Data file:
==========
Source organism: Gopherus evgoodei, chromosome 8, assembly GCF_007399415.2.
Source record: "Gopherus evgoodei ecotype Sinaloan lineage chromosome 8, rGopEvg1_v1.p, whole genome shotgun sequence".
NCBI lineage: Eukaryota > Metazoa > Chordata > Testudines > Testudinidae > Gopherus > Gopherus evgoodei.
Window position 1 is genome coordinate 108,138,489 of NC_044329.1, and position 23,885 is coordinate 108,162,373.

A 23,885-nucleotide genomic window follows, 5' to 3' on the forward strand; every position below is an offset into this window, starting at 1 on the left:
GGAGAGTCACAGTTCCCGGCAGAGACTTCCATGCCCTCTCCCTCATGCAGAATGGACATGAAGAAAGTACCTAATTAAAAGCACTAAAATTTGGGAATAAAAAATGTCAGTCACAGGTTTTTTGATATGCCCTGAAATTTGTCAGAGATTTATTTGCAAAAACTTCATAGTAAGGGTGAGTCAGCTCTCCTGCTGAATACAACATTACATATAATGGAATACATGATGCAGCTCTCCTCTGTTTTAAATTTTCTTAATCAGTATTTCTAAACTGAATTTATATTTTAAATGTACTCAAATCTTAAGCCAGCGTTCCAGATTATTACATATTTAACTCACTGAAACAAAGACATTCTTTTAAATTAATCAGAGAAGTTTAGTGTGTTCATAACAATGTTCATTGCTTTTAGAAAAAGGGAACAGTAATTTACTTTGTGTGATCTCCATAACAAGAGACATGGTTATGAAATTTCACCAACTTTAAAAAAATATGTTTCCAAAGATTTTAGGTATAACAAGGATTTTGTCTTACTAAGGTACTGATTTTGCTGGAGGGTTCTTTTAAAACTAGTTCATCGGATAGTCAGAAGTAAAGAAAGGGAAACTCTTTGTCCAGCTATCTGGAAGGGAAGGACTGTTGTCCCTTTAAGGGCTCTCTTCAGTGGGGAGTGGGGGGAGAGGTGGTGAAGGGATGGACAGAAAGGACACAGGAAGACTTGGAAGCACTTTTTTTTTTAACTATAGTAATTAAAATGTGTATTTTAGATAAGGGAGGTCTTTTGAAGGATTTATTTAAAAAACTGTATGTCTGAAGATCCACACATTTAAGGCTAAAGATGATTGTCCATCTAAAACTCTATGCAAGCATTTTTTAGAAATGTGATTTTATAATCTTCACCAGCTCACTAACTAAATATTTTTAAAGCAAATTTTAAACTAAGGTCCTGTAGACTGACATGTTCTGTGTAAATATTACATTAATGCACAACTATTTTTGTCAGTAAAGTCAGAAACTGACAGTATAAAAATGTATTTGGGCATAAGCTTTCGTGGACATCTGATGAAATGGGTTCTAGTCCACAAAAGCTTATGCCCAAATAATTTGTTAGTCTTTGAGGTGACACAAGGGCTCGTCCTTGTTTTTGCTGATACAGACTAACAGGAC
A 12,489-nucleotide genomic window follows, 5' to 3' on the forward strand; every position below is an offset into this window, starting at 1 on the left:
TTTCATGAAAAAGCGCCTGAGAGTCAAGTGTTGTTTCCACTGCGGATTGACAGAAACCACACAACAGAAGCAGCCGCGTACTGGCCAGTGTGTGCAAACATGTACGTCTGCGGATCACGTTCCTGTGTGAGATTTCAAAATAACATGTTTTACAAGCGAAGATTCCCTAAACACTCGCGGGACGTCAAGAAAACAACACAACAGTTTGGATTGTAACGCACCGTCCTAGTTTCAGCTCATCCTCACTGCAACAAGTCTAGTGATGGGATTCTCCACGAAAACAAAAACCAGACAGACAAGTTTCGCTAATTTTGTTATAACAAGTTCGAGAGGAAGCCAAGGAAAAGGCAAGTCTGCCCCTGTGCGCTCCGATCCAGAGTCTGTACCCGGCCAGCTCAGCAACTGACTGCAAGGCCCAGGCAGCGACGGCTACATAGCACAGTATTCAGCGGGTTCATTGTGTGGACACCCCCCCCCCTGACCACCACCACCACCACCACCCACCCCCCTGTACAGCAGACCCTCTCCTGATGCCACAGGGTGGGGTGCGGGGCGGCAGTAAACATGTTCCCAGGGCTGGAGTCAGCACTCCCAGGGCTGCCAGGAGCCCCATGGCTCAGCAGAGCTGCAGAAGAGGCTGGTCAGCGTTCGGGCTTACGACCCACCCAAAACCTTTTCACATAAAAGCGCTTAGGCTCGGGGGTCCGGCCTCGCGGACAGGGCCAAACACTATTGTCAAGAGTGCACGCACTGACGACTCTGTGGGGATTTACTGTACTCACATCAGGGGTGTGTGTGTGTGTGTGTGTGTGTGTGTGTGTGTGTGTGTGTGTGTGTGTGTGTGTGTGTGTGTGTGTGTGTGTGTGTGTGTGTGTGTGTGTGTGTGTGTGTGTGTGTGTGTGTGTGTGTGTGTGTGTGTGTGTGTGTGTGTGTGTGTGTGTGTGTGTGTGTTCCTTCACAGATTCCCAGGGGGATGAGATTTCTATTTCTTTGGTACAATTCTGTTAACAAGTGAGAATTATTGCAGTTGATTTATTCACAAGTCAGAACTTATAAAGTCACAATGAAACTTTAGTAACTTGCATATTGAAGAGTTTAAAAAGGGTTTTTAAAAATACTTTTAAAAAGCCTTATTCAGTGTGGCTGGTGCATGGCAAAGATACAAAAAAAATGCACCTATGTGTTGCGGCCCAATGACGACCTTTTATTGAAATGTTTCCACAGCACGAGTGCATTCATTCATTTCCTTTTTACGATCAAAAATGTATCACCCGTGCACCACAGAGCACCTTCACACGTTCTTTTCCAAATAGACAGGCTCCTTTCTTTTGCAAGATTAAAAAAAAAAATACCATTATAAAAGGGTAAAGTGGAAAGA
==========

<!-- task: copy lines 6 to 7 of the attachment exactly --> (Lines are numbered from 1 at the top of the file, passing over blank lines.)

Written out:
GGAGAGTCACAGTTCCCGGCAGAGACTTCCATGCCCTCTCCCTCATGCAGAATGGACATGAAGAAAGTACCTAATTAAAAGCACTAAAATTTGGGAATAAAAAATGTCAGTCACAGGTTTTTTGATATGCCCTGAAATTTGTCAGAGATTTATTTGCAAAAACTTCATAGTAAGGGTGAGTCAGCTCTCCTGCTGAATACAACATTACATATAATGGAATACATGATGCAGCTCTCCTCTGTTTTAAATTTTCTTAATCAGTATTTCTAAACTGAATTTATATTTTAAATGTACTCAAATCTTAAGCCAGCGTTCCAGATTATTACATATTTAACTCACTGAAACAAAGACATTCTTTTAAATTAATCAGAGAAGTTTAGTGTGTTCATAACAATGTTCATTGCTTTTAGAAAAAGGGAACAGTAATTTACTTTGTGTGATCTCCATAACAAGAGACATGGTTATGAAATTTCACCAACTTTAAAAAAATATGTTTCCAAAGATTTTAGGTATAACAAGGATTTTGTCTTACTAAGGTACTGATTTTGCTGGAGGGTTCTTTTAAAACTAGTTCATCGGATAGTCAGAAGTAAAGAAAGGGAAACTCTTTGTCCAGCTATCTGGAAGGGAAGGACTGTTGTCCCTTTAAGGGCTCTCTTCAGTGGGGAGTGGGGGGAGAGGTGGTGAAGGGATGGACAGAAAGGACACAGGAAGACTTGGAAGCACTTTTTTTTTTAACTATAGTAATTAAAATGTGTATTTTAGATAAGGGAGGTCTTTTGAAGGATTTATTTAAAAAACTGTATGTCTGAAGATCCACACATTTAAGGCTAAAGATGATTGTCCATCTAAAACTCTATGCAAGCATTTTTTAGAAATGTGATTTTATAATCTTCACCAGCTCACTAACTAAATATTTTTAAAGCAAATTTTAAACTAAGGTCCTGTAGACTGACATGTTCTGTGTAAATATTACATTAATGCACAACTATTTTTGTCAGTAAAGTCAGAAACTGACAGTATAAAAATGTATTTGGGCATAAGCTTTCGTGGACATCTGATGAAATGGGTTCTAGTCCACAAAAGCTTATGCCCAAATAATTTGTTAGTCTTTGAGGTGACACAAGGGCTCGTCCTTGTTTTTGCTGATACAGACTAACAGGAC
A 12,489-nucleotide genomic window follows, 5' to 3' on the forward strand; every position below is an offset into this window, starting at 1 on the left: